Paying for Assisted Living: What You Need to Know

There are many things to consider when deciding whether to move to an assisted living community, including the size and floor plan of your living space, proximity of your new home to friends and family, and all the new hobbies you can enjoy with your newfound freedom.

One of the biggest considerations you may face is paying for assisted living. You might wonder how much you should pay each month, the types of fee structures available and even the amenities and services you can expect to enjoy. Arming yourself with information about paying for assisted living can help you choose the right location to call home.

Types of Assisted Living Fee Structures

There are two main fee structures when it comes to paying for assisted living: all-inclusive or fee-for-service pricing. In an all-inclusive arrangement, you pay a monthly fee that covers your rent, meals and some additional services, such as events, housekeeping, security, personal care and transportation.

As the name implies, fee-for-service structures have you pay for only the services you use. Assisted living locations that use fee-for-service pricing typically charge a base fee for room and board, and charge a nominal fee for additional services.

Some assisted living locations use tiered pricing, sometimes known as the “levels of care” model of assisted living. In this model, services are arranged in different tiers, which allow for a certain number of “care hours” or points each month. If you need very little assistance, you would fall into the lowest and least expensive tier; or you would fall into the top tier if you need significant assistance.

Assisted living locations that use tiered pricing typically assess individuals moving into the community to determine the level of care that resident might need. The care providers regularly reassess residents to ensure each individual continues to be in the appropriate level.

If you intend on using all available services, all-inclusive fee structures tend to be less expensive than paying for each service separately. You might also like the simple, convenient and predictable pricing structure of an all-inclusive model of assisted living. If you do not need more than room and board, and want to do all your cooking and cleaning yourself, a fee-for-service structure may offer better cost savings.

It is important to note that non-care related services, like room and board, provided in assisted living usually account for 50 to 75 percent of a resident’s total bill.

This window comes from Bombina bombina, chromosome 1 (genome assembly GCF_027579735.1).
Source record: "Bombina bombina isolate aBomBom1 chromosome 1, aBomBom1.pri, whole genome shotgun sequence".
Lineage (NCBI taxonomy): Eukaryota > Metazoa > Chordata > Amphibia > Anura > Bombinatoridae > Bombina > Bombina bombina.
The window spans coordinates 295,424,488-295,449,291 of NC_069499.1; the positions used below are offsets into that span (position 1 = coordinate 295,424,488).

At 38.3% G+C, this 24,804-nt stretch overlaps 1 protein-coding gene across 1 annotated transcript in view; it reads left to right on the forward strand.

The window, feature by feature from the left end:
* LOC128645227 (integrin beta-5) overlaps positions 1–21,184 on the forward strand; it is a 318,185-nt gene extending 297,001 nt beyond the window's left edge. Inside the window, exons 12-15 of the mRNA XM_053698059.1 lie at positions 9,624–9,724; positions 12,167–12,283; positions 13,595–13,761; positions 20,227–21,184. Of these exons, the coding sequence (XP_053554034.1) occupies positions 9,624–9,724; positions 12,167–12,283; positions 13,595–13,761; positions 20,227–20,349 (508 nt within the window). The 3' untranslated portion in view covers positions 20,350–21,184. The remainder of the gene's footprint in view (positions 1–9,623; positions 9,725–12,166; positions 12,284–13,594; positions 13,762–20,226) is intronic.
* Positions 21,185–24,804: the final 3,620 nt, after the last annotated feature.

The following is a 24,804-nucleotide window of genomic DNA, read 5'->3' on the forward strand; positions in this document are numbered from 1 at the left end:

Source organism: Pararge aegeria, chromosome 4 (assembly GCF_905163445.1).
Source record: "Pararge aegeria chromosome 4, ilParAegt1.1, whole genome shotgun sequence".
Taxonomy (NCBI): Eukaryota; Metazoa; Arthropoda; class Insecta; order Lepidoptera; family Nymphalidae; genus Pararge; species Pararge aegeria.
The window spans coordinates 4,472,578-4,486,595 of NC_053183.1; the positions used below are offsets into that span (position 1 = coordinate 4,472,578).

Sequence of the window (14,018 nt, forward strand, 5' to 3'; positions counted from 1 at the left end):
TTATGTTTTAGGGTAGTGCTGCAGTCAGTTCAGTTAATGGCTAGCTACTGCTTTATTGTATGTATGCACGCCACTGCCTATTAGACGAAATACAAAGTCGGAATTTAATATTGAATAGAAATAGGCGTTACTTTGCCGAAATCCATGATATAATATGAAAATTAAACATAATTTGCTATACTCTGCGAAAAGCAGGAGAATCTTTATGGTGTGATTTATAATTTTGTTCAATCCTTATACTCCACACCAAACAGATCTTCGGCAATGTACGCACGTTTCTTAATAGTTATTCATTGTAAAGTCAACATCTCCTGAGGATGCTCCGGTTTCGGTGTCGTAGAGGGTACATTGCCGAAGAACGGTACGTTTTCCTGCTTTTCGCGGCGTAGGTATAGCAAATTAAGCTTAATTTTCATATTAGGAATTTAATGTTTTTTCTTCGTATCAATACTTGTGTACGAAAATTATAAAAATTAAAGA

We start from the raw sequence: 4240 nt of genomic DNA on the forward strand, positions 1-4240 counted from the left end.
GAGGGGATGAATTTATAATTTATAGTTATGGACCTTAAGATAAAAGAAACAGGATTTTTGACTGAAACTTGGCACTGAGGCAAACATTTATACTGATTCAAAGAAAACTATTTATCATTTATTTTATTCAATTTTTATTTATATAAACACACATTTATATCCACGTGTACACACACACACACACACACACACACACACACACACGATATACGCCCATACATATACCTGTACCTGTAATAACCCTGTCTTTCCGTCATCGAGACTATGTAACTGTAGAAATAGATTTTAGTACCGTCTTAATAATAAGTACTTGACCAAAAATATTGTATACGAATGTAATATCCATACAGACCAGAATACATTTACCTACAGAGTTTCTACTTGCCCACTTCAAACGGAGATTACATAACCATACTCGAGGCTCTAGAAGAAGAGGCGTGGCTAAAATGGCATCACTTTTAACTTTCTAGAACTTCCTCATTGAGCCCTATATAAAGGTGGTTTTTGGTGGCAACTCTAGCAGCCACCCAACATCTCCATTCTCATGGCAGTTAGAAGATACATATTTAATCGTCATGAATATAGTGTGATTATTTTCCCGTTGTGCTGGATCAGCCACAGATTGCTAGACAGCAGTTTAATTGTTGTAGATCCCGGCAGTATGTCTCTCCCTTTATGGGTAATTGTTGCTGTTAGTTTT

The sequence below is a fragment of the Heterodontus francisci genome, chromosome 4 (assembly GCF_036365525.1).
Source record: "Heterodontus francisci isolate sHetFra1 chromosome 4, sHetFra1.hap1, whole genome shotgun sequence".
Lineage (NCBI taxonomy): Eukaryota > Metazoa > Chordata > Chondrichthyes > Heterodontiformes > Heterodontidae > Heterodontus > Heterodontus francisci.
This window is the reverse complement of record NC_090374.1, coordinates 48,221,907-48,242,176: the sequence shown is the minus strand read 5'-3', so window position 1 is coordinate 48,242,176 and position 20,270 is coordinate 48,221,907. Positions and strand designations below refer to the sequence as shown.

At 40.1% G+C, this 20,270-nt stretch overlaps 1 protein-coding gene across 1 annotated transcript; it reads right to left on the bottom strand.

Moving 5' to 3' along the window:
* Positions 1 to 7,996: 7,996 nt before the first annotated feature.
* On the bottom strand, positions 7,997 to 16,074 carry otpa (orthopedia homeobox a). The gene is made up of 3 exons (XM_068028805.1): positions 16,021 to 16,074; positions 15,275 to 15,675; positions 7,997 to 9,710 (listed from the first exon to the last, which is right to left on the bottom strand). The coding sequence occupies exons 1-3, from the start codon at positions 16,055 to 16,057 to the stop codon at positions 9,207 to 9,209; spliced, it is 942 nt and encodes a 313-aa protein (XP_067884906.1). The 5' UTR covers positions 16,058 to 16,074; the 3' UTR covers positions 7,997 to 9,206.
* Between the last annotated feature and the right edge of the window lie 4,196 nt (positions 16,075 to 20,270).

Considering assisted living? Download our free interactive workbook.

Assistance

If you are worried about paying for assisted living, financial assistance may be available. Medicare offered some level of assistance for people in assisted living or other locations that provide non-nursing home residential care in 43 states and the District of Columbia in 2017.

Coverage for certain services, such as help with medication administration, housework and homemaker services, and recreational activities, differs by state. Medicare does not allow states to pay for the room and board costs of assisted living, but individual states have developed other means of assisting with or otherwise controlling these costs. States may cap the amount a residence may charge, for example, pay for meal preparation and service but not pay for the food itself, or offer supplemental assistance that covers room and board in an assisted living community. Many states are increasing financial assistance for assisted living because the living environment is less expensive than skilled nursing facilities.

New York offers the Assisted Living Program (ALP), a program that provides about 5,500 units in licensed assisted living communities across the state. The program is open to both Medicaid recipients and private-payers.

Other financial assistance programs include the Veterans’ Administration’s Aid and Attendance program, state non-Medicaid programs and social security.

Funding may be available from assisted living loans, long-term care insurance and life insurance benefits and conversions. Homeowners may be able to use reverse mortgages or home equity lines of credit (HELOC) to fund assisted living.

The Brielle offers full-service assisted living in Staten Island. The Brielle offers a convenient base-rate monthly fee to make paying for assisted living easy. This base-rate monthly fee includes three chef-prepared meals along with snacks all day, a 24-hour monitored emergency call system, housekeeping and a personal laundry and linens service. The monthly fee also includes a variety of interesting social programs and events, so you will never have to pay extra for entertainment.

The monthly fee also covers exceptional service from a trained staff, which ensures the highest level of care for every resident. And the fee covers our beautiful and convenient location in a natural wooded oasis, away from the hectic pace of Staten Island. Contact us today to learn more about our community and to schedule a tour.



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